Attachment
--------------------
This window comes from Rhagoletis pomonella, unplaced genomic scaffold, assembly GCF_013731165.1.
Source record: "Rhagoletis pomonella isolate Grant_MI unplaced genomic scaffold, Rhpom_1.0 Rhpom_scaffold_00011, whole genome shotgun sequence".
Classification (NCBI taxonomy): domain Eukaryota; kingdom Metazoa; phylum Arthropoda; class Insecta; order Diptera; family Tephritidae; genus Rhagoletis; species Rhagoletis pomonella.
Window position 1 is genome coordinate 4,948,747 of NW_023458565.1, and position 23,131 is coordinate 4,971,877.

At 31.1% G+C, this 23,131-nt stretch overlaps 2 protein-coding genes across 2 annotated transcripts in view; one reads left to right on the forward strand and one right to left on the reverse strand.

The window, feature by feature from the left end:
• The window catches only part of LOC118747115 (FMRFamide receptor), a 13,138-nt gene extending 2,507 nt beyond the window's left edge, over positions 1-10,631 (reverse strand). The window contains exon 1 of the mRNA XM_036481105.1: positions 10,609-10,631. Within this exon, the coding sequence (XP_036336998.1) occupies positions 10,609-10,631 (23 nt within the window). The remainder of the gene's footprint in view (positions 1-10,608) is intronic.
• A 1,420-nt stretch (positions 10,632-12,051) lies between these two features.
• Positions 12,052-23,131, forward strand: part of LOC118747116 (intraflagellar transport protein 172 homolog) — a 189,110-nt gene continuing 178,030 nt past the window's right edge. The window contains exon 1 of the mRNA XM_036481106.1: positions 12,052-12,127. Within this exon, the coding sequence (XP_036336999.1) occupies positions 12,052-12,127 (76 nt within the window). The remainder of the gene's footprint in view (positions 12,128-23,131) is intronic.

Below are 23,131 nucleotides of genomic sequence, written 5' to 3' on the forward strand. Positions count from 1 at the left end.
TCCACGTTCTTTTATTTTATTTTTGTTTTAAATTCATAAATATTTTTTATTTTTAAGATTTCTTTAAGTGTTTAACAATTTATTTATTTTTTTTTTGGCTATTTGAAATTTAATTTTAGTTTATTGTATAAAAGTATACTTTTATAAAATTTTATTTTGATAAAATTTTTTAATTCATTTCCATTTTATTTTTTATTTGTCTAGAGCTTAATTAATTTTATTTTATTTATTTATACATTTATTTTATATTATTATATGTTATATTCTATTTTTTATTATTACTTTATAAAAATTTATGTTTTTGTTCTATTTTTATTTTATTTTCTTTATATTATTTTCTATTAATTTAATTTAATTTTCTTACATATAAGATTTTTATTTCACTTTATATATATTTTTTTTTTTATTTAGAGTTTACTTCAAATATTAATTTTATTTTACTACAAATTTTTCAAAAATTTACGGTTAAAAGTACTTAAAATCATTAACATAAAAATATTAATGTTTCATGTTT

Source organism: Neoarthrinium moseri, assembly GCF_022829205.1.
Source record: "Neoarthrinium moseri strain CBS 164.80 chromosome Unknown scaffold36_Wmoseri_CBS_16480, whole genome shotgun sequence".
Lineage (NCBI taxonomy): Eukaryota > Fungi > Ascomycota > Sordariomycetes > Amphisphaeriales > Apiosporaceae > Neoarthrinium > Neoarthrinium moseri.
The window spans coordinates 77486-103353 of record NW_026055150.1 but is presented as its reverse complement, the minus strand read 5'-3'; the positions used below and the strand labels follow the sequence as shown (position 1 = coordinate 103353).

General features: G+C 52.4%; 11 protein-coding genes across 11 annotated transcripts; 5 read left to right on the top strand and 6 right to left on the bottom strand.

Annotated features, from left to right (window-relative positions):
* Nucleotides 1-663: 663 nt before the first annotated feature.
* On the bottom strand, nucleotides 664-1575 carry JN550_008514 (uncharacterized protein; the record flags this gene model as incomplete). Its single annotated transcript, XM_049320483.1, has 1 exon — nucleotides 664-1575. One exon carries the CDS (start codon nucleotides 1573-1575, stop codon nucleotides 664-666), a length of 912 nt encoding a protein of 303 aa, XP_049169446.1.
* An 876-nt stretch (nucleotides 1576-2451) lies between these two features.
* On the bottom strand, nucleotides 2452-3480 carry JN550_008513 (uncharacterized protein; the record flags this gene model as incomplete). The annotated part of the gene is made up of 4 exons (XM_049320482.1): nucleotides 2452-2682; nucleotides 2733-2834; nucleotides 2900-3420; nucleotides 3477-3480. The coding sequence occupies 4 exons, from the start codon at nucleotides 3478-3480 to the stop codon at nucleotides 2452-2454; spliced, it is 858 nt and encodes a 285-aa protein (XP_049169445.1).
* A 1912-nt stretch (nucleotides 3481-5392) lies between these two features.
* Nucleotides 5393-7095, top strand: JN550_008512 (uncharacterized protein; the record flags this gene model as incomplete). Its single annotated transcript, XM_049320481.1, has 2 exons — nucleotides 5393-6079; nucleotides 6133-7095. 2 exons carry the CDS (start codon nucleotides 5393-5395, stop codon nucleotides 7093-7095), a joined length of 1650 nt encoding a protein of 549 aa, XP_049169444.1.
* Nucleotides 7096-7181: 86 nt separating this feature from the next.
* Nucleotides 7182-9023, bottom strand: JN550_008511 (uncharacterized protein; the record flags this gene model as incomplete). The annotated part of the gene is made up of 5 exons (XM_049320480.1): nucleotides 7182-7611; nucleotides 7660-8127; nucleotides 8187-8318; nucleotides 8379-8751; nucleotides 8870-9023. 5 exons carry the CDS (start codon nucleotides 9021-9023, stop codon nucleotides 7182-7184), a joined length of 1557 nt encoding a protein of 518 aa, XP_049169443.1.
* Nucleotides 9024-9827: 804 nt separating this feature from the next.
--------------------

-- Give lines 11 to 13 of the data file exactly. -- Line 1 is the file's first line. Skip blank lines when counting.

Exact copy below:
TCCACGTTCTTTTATTTTATTTTTGTTTTAAATTCATAAATATTTTTTATTTTTAAGATTTCTTTAAGTGTTTAACAATTTATTTATTTTTTTTTTGGCTATTTGAAATTTAATTTTAGTTTATTGTATAAAAGTATACTTTTATAAAATTTTATTTTGATAAAATTTTTTAATTCATTTCCATTTTATTTTTTATTTGTCTAGAGCTTAATTAATTTTATTTTATTTATTTATACATTTATTTTATATTATTATATGTTATATTCTATTTTTTATTATTACTTTATAAAAATTTATGTTTTTGTTCTATTTTTATTTTATTTTCTTTATATTATTTTCTATTAATTTAATTTAATTTTCTTACATATAAGATTTTTATTTCACTTTATATATATTTTTTTTTTTATTTAGAGTTTACTTCAAATATTAATTTTATTTTACTACAAATTTTTCAAAAATTTACGGTTAAAAGTACTTAAAATCATTAACATAAAAATATTAATGTTTCATGTTT

Source organism: Neoarthrinium moseri, assembly GCF_022829205.1.
Source record: "Neoarthrinium moseri strain CBS 164.80 chromosome Unknown scaffold36_Wmoseri_CBS_16480, whole genome shotgun sequence".